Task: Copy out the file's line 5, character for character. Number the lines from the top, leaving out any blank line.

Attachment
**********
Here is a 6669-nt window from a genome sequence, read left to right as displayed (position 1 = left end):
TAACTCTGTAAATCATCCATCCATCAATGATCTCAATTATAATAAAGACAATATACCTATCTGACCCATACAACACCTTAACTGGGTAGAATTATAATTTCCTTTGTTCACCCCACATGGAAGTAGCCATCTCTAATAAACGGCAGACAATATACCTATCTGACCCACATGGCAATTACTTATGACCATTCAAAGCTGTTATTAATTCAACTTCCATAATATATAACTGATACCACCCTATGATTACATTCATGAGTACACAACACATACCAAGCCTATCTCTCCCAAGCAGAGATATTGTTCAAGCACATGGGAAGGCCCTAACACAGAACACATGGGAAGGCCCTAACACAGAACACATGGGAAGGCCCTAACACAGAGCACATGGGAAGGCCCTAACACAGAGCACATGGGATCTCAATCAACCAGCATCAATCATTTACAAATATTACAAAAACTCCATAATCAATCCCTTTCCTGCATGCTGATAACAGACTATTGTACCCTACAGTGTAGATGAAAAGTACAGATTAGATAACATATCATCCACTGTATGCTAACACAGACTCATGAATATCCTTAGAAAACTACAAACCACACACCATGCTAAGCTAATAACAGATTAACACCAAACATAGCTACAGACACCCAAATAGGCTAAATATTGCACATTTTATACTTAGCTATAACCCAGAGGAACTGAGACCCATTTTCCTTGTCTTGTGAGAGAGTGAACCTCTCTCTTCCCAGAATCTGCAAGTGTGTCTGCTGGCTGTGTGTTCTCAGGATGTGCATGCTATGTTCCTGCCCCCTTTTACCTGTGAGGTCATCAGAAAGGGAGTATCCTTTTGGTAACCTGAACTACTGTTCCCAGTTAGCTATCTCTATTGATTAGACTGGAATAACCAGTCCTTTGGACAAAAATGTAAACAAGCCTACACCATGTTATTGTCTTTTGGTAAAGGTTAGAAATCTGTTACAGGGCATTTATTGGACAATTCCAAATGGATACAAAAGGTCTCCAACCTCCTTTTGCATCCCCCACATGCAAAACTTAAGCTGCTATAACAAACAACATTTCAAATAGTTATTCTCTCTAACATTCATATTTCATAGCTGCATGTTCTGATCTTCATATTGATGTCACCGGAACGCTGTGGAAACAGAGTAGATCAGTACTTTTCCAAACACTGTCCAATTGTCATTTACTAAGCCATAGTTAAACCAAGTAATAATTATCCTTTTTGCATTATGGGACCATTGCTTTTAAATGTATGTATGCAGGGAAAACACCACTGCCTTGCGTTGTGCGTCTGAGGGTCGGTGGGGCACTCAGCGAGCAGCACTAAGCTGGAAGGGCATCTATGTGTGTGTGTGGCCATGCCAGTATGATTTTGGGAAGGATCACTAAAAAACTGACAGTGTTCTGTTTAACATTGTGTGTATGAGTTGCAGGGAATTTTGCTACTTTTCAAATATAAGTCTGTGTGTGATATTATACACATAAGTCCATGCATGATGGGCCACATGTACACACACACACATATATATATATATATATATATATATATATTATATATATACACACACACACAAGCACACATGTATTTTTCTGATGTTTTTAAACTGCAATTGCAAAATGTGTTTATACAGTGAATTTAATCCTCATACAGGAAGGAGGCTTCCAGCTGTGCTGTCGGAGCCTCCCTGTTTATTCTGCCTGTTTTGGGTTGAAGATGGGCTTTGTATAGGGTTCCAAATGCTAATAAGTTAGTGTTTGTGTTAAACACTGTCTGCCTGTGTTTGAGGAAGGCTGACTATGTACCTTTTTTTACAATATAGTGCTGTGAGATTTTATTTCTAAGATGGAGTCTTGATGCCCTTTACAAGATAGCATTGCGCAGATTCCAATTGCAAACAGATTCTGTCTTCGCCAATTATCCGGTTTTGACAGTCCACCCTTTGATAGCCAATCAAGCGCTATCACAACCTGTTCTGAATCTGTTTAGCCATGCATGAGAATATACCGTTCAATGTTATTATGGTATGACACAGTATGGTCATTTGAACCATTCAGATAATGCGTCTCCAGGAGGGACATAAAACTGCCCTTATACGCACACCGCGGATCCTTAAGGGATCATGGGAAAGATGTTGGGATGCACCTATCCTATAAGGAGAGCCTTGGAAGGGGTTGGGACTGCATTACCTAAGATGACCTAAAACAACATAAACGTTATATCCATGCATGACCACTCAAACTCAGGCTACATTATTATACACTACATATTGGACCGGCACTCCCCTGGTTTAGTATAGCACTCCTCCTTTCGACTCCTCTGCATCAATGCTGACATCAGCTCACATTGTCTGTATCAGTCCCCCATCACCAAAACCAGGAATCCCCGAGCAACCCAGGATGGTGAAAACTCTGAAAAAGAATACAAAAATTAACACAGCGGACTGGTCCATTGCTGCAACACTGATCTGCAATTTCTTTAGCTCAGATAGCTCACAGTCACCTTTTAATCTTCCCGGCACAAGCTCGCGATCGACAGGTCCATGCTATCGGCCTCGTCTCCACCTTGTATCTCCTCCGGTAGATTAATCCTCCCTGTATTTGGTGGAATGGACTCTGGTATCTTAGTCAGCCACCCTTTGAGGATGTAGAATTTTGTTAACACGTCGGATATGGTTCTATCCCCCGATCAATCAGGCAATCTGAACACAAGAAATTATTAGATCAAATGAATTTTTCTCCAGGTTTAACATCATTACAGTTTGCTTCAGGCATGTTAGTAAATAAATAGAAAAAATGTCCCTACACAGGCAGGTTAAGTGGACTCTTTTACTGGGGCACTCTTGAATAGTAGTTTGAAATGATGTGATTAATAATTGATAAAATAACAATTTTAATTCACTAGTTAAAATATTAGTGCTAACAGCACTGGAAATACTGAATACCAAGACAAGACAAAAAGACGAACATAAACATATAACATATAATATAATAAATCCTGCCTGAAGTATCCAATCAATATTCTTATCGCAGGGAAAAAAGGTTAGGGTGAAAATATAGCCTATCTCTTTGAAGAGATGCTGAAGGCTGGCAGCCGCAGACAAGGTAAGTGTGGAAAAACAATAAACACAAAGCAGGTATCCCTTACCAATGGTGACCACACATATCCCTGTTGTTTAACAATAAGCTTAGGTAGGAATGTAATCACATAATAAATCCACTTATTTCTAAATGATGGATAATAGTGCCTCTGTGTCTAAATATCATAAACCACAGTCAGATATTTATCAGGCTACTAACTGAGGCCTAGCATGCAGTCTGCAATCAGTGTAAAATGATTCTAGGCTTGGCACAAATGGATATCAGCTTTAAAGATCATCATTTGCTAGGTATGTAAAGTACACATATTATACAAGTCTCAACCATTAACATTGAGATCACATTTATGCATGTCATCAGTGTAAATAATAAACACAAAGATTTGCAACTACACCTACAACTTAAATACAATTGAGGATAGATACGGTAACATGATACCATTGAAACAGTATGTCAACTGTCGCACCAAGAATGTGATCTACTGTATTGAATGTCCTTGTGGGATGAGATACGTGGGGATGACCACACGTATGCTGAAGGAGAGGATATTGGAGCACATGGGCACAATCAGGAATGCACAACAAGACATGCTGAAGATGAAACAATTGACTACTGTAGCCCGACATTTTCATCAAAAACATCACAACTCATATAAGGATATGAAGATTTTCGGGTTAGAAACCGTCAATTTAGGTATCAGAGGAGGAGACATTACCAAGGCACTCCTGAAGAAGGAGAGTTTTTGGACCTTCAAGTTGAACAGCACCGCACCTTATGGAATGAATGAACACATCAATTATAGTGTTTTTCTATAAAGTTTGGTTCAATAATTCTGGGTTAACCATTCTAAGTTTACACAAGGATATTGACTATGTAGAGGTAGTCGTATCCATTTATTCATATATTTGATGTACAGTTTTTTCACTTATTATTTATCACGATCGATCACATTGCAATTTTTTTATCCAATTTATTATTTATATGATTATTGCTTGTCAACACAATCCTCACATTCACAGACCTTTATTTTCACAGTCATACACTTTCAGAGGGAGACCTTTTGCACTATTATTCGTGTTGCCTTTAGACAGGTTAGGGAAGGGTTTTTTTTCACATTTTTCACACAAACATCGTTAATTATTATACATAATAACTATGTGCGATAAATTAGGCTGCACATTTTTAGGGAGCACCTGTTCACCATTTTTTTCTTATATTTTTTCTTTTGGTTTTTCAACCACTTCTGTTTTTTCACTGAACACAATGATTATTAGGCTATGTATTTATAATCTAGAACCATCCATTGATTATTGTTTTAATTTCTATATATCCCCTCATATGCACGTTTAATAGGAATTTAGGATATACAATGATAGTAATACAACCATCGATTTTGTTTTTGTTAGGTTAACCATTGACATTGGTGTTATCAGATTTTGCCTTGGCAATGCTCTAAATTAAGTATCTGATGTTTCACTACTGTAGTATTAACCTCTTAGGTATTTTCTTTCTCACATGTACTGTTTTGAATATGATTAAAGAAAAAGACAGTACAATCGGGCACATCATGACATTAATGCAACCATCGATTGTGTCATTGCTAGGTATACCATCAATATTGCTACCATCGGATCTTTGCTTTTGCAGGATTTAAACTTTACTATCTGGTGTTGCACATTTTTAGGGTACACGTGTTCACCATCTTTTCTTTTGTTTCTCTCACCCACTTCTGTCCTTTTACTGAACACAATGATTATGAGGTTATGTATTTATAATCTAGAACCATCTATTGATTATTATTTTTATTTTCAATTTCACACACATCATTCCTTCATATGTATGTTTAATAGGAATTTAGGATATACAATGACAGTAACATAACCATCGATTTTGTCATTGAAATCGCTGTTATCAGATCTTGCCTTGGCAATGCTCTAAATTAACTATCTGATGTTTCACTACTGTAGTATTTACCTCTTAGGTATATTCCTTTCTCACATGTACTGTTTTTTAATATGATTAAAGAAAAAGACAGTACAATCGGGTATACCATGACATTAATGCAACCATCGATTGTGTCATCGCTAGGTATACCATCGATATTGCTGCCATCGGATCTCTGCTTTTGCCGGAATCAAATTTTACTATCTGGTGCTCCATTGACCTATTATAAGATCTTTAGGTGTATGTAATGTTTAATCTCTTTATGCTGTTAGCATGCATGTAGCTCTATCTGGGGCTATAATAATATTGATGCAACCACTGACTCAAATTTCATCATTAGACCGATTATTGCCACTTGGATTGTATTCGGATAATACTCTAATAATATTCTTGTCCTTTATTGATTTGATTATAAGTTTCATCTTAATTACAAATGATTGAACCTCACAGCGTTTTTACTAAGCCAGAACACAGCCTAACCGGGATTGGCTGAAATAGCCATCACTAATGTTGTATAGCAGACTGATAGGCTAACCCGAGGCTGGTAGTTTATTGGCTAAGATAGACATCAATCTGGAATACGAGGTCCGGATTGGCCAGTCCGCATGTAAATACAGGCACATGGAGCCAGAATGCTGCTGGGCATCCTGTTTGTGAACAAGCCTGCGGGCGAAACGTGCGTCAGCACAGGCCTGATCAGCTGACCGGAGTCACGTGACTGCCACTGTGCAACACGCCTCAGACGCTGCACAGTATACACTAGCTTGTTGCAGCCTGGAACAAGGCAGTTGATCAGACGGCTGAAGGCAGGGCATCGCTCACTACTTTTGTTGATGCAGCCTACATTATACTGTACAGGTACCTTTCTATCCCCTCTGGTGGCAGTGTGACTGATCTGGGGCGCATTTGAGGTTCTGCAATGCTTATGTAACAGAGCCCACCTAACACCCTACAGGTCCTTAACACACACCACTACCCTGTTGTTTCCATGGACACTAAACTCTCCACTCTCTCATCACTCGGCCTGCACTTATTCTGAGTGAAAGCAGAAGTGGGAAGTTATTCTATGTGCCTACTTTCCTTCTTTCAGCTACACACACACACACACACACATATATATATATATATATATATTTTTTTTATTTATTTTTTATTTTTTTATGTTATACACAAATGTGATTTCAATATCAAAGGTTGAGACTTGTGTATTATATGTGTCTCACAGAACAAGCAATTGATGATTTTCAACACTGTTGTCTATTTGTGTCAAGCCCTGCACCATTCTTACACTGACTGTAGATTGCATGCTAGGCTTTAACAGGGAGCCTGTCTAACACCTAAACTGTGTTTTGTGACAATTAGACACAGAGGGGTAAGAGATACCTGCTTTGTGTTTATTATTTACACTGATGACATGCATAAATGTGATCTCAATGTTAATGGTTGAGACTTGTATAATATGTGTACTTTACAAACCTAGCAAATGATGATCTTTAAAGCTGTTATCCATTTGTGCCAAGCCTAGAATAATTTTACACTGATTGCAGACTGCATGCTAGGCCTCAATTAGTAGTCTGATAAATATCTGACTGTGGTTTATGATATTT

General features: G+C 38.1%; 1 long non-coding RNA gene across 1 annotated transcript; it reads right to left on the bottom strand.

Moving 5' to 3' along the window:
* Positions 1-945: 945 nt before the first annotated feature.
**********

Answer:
* Positions 1-945: 945 nt before the first annotated feature.